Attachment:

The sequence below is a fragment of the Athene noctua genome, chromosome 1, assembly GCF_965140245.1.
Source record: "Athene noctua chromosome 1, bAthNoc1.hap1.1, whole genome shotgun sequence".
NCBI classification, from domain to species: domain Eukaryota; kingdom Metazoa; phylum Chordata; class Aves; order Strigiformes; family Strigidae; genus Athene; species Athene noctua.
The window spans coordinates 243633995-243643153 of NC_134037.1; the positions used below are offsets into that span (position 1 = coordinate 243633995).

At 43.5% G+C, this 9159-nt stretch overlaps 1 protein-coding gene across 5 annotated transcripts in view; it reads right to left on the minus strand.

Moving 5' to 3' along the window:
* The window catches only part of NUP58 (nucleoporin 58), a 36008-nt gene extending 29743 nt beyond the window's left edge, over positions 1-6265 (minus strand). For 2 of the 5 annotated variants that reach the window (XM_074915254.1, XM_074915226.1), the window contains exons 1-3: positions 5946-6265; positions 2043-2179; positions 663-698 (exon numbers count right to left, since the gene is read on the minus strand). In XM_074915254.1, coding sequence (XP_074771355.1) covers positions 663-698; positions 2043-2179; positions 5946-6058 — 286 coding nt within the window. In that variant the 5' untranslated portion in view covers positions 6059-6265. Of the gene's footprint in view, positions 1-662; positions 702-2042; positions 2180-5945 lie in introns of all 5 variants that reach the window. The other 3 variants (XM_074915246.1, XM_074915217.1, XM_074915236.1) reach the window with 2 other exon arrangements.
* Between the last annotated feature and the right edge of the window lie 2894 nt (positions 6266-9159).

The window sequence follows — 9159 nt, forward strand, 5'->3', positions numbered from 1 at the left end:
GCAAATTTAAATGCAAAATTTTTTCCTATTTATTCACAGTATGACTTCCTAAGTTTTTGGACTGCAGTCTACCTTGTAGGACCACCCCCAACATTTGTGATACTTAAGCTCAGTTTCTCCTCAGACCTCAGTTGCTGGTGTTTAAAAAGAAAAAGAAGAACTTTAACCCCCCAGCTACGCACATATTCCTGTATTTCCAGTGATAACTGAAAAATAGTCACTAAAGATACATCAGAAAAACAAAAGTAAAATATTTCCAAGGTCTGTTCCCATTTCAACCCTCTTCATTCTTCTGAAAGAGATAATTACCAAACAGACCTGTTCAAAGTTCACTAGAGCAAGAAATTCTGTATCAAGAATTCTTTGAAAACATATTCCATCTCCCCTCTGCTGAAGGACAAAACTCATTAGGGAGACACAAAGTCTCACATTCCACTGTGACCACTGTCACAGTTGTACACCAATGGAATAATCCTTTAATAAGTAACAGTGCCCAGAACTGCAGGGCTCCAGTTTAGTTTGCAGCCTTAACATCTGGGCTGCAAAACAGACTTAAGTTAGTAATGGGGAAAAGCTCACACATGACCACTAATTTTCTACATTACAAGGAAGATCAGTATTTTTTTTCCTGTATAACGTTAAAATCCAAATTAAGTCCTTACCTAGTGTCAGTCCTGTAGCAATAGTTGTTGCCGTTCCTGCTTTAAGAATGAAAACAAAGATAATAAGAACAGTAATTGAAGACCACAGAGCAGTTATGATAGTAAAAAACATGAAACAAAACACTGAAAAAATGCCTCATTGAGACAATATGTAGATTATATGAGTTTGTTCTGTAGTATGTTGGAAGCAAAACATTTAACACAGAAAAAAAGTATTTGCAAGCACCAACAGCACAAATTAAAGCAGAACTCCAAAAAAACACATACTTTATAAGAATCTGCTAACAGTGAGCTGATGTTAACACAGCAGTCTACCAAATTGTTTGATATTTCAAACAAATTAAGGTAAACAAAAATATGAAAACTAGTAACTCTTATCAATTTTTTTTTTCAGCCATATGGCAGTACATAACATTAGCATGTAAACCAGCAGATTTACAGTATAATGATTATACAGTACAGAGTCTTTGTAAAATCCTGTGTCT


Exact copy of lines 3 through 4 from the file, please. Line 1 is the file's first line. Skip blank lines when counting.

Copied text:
NCBI classification, from domain to species: domain Eukaryota; kingdom Metazoa; phylum Chordata; class Aves; order Strigiformes; family Strigidae; genus Athene; species Athene noctua.
The window spans coordinates 243633995-243643153 of NC_134037.1; the positions used below are offsets into that span (position 1 = coordinate 243633995).